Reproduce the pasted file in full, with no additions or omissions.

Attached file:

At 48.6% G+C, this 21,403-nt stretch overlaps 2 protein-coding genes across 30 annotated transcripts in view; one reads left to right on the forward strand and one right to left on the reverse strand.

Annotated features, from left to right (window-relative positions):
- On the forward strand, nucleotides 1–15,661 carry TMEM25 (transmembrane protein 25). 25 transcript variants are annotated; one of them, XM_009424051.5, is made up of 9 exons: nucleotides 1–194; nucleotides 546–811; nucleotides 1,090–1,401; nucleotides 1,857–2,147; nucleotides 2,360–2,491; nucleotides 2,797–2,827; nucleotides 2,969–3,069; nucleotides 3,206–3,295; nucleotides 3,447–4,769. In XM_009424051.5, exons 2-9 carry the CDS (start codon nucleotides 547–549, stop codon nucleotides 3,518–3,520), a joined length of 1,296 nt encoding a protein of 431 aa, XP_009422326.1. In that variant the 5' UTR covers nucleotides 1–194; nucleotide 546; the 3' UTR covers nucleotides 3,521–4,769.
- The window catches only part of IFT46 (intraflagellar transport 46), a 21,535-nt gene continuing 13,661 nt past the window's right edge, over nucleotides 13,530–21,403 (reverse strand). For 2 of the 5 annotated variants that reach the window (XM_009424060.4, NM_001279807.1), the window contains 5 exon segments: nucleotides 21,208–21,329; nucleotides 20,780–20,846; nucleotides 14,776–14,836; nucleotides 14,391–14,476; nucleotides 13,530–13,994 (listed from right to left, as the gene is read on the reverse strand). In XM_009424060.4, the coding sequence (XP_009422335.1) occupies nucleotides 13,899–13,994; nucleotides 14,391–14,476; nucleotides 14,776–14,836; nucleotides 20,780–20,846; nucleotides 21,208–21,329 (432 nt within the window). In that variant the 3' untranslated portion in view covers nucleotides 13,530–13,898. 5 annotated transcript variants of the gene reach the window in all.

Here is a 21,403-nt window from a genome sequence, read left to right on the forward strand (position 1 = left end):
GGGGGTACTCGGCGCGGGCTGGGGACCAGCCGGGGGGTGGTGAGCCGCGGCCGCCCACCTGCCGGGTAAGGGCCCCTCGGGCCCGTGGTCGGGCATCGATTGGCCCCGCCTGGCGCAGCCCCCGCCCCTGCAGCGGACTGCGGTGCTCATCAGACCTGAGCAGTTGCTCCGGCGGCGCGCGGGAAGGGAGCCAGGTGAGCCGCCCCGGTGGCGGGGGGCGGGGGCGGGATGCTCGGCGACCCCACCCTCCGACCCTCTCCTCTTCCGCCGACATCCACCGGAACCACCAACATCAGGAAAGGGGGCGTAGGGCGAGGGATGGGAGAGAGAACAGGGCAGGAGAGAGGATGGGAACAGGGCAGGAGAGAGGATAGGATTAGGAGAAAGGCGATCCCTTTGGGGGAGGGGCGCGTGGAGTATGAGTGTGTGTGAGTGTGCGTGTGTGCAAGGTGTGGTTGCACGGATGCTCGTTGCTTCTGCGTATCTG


At 48.6% G+C, this 21,403-nt stretch overlaps 2 protein-coding genes across 30 annotated transcripts in view; one reads left to right on the forward strand and one right to left on the reverse strand.

Annotated features, from left to right (window-relative positions):
- On the forward strand, nucleotides 1–15,661 carry TMEM25 (transmembrane protein 25). 25 transcript variants are annotated; one of them, XM_009424051.5, is made up of 9 exons: nucleotides 1–194; nucleotides 546–811; nucleotides 1,090–1,401; nucleotides 1,857–2,147; nucleotides 2,360–2,491; nucleotides 2,797–2,827; nucleotides 2,969–3,069; nucleotides 3,206–3,295; nucleotides 3,447–4,769. In XM_009424051.5, exons 2-9 carry the CDS (start codon nucleotides 547–549, stop codon nucleotides 3,518–3,520), a joined length of 1,296 nt encoding a protein of 431 aa, XP_009422326.1. In that variant the 5' UTR covers nucleotides 1–194; nucleotide 546; the 3' UTR covers nucleotides 3,521–4,769.
- The window catches only part of IFT46 (intraflagellar transport 46), a 21,535-nt gene continuing 13,661 nt past the window's right edge, over nucleotides 13,530–21,403 (reverse strand). For 2 of the 5 annotated variants that reach the window (XM_009424060.4, NM_001279807.1), the window contains 5 exon segments: nucleotides 21,208–21,329; nucleotides 20,780–20,846; nucleotides 14,776–14,836; nucleotides 14,391–14,476; nucleotides 13,530–13,994 (listed from right to left, as the gene is read on the reverse strand). In XM_009424060.4, the coding sequence (XP_009422335.1) occupies nucleotides 13,899–13,994; nucleotides 14,391–14,476; nucleotides 14,776–14,836; nucleotides 20,780–20,846; nucleotides 21,208–21,329 (432 nt within the window). In that variant the 3' untranslated portion in view covers nucleotides 13,530–13,898. 5 annotated transcript variants of the gene reach the window in all.

Here is a 21,403-nt window from a genome sequence, read left to right on the forward strand (position 1 = left end):
GGGGGTACTCGGCGCGGGCTGGGGACCAGCCGGGGGGTGGTGAGCCGCGGCCGCCCACCTGCCGGGTAAGGGCCCCTCGGGCCCGTGGTCGGGCATCGATTGGCCCCGCCTGGCGCAGCCCCCGCCCCTGCAGCGGACTGCGGTGCTCATCAGACCTGAGCAGTTGCTCCGGCGGCGCGCGGGAAGGGAGCCAGGTGAGCCGCCCCGGTGGCGGGGGGCGGGGGCGGGATGCTCGGCGACCCCACCCTCCGACCCTCTCCTCTTCCGCCGACATCCACCGGAACCACCAACATCAGGAAAGGGGGCGTAGGGCGAGGGATGGGAGAGAGAACAGGGCAGGAGAGAGGATGGGAACAGGGCAGGAGAGAGGATAGGATTAGGAGAAAGGCGATCCCTTTGGGGGAGGGGCGCGTGGAGTATGAGTGTGTGTGAGTGTGCGTGTGTGCAAGGTGTGGTTGCACGGATGCTCGTTGCTTCTGCGTATCTG